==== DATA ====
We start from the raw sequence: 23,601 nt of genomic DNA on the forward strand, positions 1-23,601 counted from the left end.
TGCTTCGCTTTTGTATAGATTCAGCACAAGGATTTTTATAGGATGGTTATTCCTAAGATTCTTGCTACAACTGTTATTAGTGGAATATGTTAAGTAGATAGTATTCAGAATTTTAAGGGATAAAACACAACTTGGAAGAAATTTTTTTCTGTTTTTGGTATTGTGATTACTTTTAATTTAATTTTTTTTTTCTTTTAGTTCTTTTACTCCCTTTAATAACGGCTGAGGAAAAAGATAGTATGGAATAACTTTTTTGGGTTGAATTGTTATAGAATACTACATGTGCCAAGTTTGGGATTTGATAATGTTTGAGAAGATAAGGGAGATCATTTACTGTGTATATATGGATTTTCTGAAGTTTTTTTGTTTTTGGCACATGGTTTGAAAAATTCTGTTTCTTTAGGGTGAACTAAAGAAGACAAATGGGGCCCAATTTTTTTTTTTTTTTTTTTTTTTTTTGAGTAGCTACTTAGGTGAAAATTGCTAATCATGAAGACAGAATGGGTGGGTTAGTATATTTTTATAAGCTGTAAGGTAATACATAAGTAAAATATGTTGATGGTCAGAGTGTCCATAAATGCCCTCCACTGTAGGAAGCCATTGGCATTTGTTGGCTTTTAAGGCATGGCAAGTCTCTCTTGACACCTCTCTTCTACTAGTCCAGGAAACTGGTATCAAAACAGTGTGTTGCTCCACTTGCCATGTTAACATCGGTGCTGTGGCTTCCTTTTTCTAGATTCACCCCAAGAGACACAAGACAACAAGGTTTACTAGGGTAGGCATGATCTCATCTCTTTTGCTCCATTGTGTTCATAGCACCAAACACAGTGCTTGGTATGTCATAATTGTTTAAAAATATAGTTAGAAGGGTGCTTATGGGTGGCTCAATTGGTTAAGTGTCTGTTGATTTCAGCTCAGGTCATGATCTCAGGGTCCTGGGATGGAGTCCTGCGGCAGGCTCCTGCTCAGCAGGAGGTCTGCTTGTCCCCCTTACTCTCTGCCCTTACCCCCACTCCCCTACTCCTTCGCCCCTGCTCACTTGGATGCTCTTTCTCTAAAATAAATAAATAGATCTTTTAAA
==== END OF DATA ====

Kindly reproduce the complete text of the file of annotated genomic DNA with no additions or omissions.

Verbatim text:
We start from the raw sequence: 23,601 nt of genomic DNA on the forward strand, positions 1-23,601 counted from the left end.
TGCTTCGCTTTTGTATAGATTCAGCACAAGGATTTTTATAGGATGGTTATTCCTAAGATTCTTGCTACAACTGTTATTAGTGGAATATGTTAAGTAGATAGTATTCAGAATTTTAAGGGATAAAACACAACTTGGAAGAAATTTTTTTCTGTTTTTGGTATTGTGATTACTTTTAATTTAATTTTTTTTTTCTTTTAGTTCTTTTACTCCCTTTAATAACGGCTGAGGAAAAAGATAGTATGGAATAACTTTTTTGGGTTGAATTGTTATAGAATACTACATGTGCCAAGTTTGGGATTTGATAATGTTTGAGAAGATAAGGGAGATCATTTACTGTGTATATATGGATTTTCTGAAGTTTTTTTGTTTTTGGCACATGGTTTGAAAAATTCTGTTTCTTTAGGGTGAACTAAAGAAGACAAATGGGGCCCAATTTTTTTTTTTTTTTTTTTTTTTTTTGAGTAGCTACTTAGGTGAAAATTGCTAATCATGAAGACAGAATGGGTGGGTTAGTATATTTTTATAAGCTGTAAGGTAATACATAAGTAAAATATGTTGATGGTCAGAGTGTCCATAAATGCCCTCCACTGTAGGAAGCCATTGGCATTTGTTGGCTTTTAAGGCATGGCAAGTCTCTCTTGACACCTCTCTTCTACTAGTCCAGGAAACTGGTATCAAAACAGTGTGTTGCTCCACTTGCCATGTTAACATCGGTGCTGTGGCTTCCTTTTTCTAGATTCACCCCAAGAGACACAAGACAACAAGGTTTACTAGGGTAGGCATGATCTCATCTCTTTTGCTCCATTGTGTTCATAGCACCAAACACAGTGCTTGGTATGTCATAATTGTTTAAAAATATAGTTAGAAGGGTGCTTATGGGTGGCTCAATTGGTTAAGTGTCTGTTGATTTCAGCTCAGGTCATGATCTCAGGGTCCTGGGATGGAGTCCTGCGGCAGGCTCCTGCTCAGCAGGAGGTCTGCTTGTCCCCCTTACTCTCTGCCCTTACCCCCACTCCCCTACTCCTTCGCCCCTGCTCACTTGGATGCTCTTTCTCTAAAATAAATAAATAGATCTTTTAAA